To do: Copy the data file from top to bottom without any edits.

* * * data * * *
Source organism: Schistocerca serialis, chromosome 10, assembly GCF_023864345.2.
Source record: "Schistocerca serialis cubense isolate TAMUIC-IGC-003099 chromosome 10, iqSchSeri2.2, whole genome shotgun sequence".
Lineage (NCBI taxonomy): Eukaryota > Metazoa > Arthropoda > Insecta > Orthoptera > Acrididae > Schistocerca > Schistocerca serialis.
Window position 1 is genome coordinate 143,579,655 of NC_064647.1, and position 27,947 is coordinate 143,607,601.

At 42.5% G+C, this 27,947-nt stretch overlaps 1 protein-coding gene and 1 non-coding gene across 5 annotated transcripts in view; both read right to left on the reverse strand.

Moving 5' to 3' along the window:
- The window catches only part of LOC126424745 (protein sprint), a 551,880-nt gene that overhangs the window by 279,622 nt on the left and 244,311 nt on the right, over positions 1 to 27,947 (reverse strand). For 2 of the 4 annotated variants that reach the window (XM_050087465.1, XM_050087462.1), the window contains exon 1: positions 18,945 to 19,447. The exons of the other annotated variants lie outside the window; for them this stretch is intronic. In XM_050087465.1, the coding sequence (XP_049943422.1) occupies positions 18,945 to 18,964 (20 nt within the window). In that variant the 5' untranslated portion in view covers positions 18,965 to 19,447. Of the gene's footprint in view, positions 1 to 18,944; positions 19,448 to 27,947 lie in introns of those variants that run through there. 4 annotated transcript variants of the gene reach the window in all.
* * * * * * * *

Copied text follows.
Source organism: Schistocerca serialis, chromosome 10, assembly GCF_023864345.2.
Source record: "Schistocerca serialis cubense isolate TAMUIC-IGC-003099 chromosome 10, iqSchSeri2.2, whole genome shotgun sequence".
Lineage (NCBI taxonomy): Eukaryota > Metazoa > Arthropoda > Insecta > Orthoptera > Acrididae > Schistocerca > Schistocerca serialis.
Window position 1 is genome coordinate 143,579,655 of NC_064647.1, and position 27,947 is coordinate 143,607,601.

At 42.5% G+C, this 27,947-nt stretch overlaps 1 protein-coding gene and 1 non-coding gene across 5 annotated transcripts in view; both read right to left on the reverse strand.

Moving 5' to 3' along the window:
- The window catches only part of LOC126424745 (protein sprint), a 551,880-nt gene that overhangs the window by 279,622 nt on the left and 244,311 nt on the right, over positions 1 to 27,947 (reverse strand). For 2 of the 4 annotated variants that reach the window (XM_050087465.1, XM_050087462.1), the window contains exon 1: positions 18,945 to 19,447. The exons of the other annotated variants lie outside the window; for them this stretch is intronic. In XM_050087465.1, the coding sequence (XP_049943422.1) occupies positions 18,945 to 18,964 (20 nt within the window). In that variant the 5' untranslated portion in view covers positions 18,965 to 19,447. Of the gene's footprint in view, positions 1 to 18,944; positions 19,448 to 27,947 lie in introns of those variants that run through there. 4 annotated transcript variants of the gene reach the window in all.